That took 24 more hours after we dug ourselves out.
    But then our wonderful township came in and made our driveway even larger.
    I think I would have cussed and said F-it.
    I admire your tenacity.

    ReplyDelete
  5. Wish I could take some of that snow off your hands. All we keep getting is good for nothing cold, and occasional snow flurries. Have to drive over three hours to find any decent snow to play in, and it's marginal. I'm sure playing in the snow is the last thing on your mind, after clearing it from that looong driveway. You deserve a nice warm vacation, or spring - whichever comes first!

    ReplyDelete
  6. Good grief! Your driveway is a full time job and you are super woman for getting 'er done. I also feel your pain. After living at our farm for 34 years (shoveling a very long driveway) we broke down and got a snow blower. It has been getting a workout. This to shall pass?????

    ReplyDelete
  7. Good GRIEF!!! I can't believe you lived to tell about this job! Are you still in one piece, is your back still intact? Guess this is where all the exercise from hay bale lifting and wood splitting really paid off. Phenomenal job!

    ReplyDelete
  8. I take it all back. I'm very glad I've never seen (or had to shovel) snow!

    ReplyDelete
  9. You need to teach Connor how to run Precious--two problems solved at once ;-)

    ReplyDelete
  10. Don't yell or scowl, but this was so well written I could feel your pain and frustration and then had to smile!

    We're in Michigan and snow levels are not as bad as you have, but our temps our ridiculous.

    ReplyDelete
  11. Yup that is about how it goes! I feel for you - been there done that and likely will again!

    ReplyDelete
  12. I shall never again complain about my driveway. I would have had a meltdown around #4. But then I would have picked myself up and done what you did but with no Precious. Just two long tracks in the snow. Also, there would be certain to be a farmer here with the right equipment if only I wouldnt rather poke my eye out than ask them for help. Why haven't we just walked to the road and stuck our thumb out?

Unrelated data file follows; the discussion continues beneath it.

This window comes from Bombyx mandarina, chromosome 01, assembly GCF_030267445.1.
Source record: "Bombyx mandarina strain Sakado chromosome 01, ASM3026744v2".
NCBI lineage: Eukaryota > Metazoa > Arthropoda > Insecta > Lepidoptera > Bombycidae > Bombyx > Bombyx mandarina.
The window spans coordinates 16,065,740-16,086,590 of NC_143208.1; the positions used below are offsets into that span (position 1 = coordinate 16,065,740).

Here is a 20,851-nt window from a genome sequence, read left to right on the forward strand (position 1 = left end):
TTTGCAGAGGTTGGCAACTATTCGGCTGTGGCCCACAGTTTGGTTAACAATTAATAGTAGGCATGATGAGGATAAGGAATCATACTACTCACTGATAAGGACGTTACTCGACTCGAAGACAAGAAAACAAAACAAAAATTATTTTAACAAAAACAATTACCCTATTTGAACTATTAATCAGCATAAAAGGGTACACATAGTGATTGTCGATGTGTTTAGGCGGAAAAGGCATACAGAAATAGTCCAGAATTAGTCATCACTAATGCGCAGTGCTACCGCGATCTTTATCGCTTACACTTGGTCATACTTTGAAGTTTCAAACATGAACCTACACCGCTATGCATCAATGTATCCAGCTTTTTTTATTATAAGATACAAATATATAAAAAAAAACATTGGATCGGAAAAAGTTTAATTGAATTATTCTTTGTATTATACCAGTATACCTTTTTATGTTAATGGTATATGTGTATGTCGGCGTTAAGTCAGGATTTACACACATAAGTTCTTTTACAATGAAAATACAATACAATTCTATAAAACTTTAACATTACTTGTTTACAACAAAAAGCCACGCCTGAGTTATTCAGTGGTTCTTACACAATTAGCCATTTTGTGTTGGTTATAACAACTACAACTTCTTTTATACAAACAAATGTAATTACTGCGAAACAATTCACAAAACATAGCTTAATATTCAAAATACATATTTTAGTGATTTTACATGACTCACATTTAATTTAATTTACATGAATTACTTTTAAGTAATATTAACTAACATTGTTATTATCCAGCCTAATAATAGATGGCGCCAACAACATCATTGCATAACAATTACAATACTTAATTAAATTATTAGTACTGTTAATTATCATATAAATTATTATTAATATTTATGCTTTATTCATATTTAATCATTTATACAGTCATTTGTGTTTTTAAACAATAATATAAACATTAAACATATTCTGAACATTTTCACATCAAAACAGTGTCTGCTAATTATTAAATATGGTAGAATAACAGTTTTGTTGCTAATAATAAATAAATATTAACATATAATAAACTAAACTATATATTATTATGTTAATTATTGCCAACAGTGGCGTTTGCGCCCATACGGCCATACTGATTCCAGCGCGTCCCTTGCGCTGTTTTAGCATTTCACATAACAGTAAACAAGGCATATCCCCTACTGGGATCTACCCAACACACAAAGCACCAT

ReplyDelete
  13. Oh my gawd woman!!!! I wish I could come up there and help you, better yet I wish I could pull a big ole tractor out of the sky and give it to you cause YOU SOOOOO DESERVE IT!!!!! I would have said F***it - for sure. You are an admirable, determined woman. Amazing. Just amazing. However, can I just say one thing??? Your writing is incredible. I was seriously, right there with you, feeling your pain and your frustrations. Precious needs her ass kicked. You NEED a vacation in the tropics. And alcohol. Flowery damned umbrella and all. :) Keeping you in my prayers for an early spring...

    ReplyDelete
  14. When I was a kid out driveway was shaped like a "L". No matter which way the wind blew if drifted in half the driveway. And if it was a wild night the whole thing would be plugged. Looking at your driveway was despair embodied because there's just you and a shovel. Well done. Feel free to slap any doctor who in the future dares to say "Yes, but being active isn't the same as having a good excercise routine......"

    ReplyDelete
  15. Kris, I almost can't bear to read this or look at the pictures. I shoveled out my long drive at the first Calamity Acres by hand... it was miserable, hard, back-breaking work. Even with the shoveling... I left the car parked at the end of the drive for a week, fearing to pull down to the house. I don't know how you are getting through this terrible winter in such good spirits.

    ReplyDelete